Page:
Rachel Carr ’99 is majority counsel to House of Representatives transportation subcommittee
Helping to draft legislation that would institute a new rail system throughout the country is all in a day’s work for Rachel Carr ’99.
She has been majority counsel to the House of Representatives Committee on Transportation and Infrastructure’s Subcommittee on Railroads, Pipelines and Hazardous Materials since this spring. She works on national transportation policy issues, including analyzing and drafting federal legislation. The committee’s jurisdiction covers passenger and freight railroads as well as the transportation of hazardous materials by all modes.
“Transportation and infrastructure projects play a critical role in job creation in this economy,” she says. “President Obama has made the development of a high-speed rail system a priority for his administration, so it is a very exciting time to be working in the rail industry on Capitol Hill. Transportation is a dynamic field because it constantly presents new issues that impact safety, security, and the environment.”
The engineering studies (then called A.B. engineering) and government & law graduate’s unique academic background gave her a leg up on Capitol Hill. Carr began her career in Washington as staff assistant for the Subcommittee on Aviation after graduating from Lafayette.
“Having a degree in engineering is particularly helpful in transportation law where many issues can get very technical,” she says. “In working with hazardous materials and railroads, I often deal with engineers and scientists regarding issues raised by new technologies and safety concerns. The engineering studies program gave me a solid background in science to understand these technical issues, which is critical to develop good policy and effective legislation in these areas.”
In between her employment in the nation’s capital, she spent the past three years as a litigation attorney specializing in aviation law in San Francisco. Last year, her volunteer work for the Obama campaign changed the trajectory of her career.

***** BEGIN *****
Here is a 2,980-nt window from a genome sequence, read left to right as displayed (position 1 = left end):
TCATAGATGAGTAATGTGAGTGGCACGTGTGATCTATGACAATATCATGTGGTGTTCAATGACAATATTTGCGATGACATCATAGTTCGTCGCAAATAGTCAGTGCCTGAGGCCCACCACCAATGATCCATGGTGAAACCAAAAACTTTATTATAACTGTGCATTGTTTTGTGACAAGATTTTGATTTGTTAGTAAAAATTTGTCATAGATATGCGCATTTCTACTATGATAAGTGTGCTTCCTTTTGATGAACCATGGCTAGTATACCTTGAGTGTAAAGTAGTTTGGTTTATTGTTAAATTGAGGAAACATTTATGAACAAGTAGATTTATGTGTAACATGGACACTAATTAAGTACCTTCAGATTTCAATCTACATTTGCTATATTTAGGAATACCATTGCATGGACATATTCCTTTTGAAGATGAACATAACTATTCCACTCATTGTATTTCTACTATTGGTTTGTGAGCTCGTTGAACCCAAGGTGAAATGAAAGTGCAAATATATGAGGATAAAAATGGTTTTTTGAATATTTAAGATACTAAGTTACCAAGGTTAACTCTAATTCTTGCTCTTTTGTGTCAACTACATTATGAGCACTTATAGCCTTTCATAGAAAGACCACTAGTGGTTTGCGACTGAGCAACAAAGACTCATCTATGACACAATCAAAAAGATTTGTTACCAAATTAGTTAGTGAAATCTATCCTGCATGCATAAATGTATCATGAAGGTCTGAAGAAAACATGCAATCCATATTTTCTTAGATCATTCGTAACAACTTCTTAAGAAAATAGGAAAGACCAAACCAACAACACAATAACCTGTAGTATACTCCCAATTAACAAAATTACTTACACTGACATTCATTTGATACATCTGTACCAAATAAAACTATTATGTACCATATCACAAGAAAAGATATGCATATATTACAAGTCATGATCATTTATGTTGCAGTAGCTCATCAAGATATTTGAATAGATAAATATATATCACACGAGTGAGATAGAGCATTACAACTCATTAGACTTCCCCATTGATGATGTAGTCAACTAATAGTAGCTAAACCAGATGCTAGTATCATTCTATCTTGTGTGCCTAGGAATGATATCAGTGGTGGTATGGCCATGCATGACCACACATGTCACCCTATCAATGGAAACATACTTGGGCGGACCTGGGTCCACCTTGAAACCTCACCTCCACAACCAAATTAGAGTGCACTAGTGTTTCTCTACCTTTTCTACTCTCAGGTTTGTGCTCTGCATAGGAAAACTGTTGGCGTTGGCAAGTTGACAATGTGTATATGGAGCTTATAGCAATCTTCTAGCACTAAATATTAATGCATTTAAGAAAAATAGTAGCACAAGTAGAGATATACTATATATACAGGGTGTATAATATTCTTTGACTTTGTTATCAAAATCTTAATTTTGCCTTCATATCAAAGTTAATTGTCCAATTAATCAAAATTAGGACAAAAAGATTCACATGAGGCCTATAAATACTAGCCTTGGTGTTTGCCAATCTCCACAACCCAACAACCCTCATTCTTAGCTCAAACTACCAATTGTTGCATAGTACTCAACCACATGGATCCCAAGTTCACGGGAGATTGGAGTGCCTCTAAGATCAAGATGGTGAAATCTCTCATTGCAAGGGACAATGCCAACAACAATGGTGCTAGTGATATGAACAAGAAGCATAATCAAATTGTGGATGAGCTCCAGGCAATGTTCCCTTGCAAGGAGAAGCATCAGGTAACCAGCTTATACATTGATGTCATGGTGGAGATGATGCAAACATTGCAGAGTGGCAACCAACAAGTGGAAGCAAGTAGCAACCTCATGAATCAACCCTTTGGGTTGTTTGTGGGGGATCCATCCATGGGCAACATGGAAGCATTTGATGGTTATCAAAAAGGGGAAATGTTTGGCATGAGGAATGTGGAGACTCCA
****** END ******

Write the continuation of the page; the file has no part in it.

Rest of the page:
“I traveled to Colorado and was trained in election law to monitor compliance with local and federal laws,” explains Carr, who earned her J.D. at American University in 2005. “Seeing hundreds of people flying in from all over to volunteer made clear to me how much Obama inspired people. My work on the campaign reminded me of how much I missed Washington and working on legislative and policy issues. After the election, I decided to leave the courtroom and move back to D.C. to continue my career working for the federal government. After working in aviation for 10 years in positions in both the public and private sectors, I am very excited to be back on the committee and learning a different mode of transportation.”
In addition to offering a blend of liberal arts and engineering, Lafayette enabled Carr to nurture her passion for swimming and travel.
“Attending Lafayette gave me the opportunity to pursue a rigorous academic program without having to sacrifice participating in athletics or a study abroad program,” she says.
A four-year varsity letter winner on the College’s Division I swim team, she continues to compete in open-water swims and triathlons.
“I chose Lafayette because I wanted a college that would allow me to study engineering and continue to swim competitively,” says Carr, who followed her sister, Eva Carr Petrecca ’97, to the College. “I think triathlons are a natural transition for swimmers who want to do something outside the pool but continue to use their background in swimming. The friends I made on the swim team at Lafayette and the friends I continue to make in the sport keep me in the pool.”
She caught the travel bug while spending her sophomore year in Brussels. The experience made an enormous impact on her education, prompting her to add the government and law major to round out her study of engineering. She also traveled to Honduras during her senior year as a volunteer with Lafayette’s Alternative School Break program.
A member of the American University International Law Review staff, Carr studied international law in Madrid and Santiago, Chile, while earning her law degree. In Madrid, she volunteered for John Kerry’s presidential campaign to encourage Americans abroad to cast their vote.
“I love to travel,” she says. “I always enjoy seeing different parts of the world, and I always enjoy coming home. I am very grateful for the opportunities I had at Lafayette, both inside and outside the classroom. The small classes and ability to work closely with professors, including my adviser, David Veshosky (associate professor of civil and environmental engineering), were instrumental in my success at Lafayette and helped give a solid foundation for law school and my professional career.”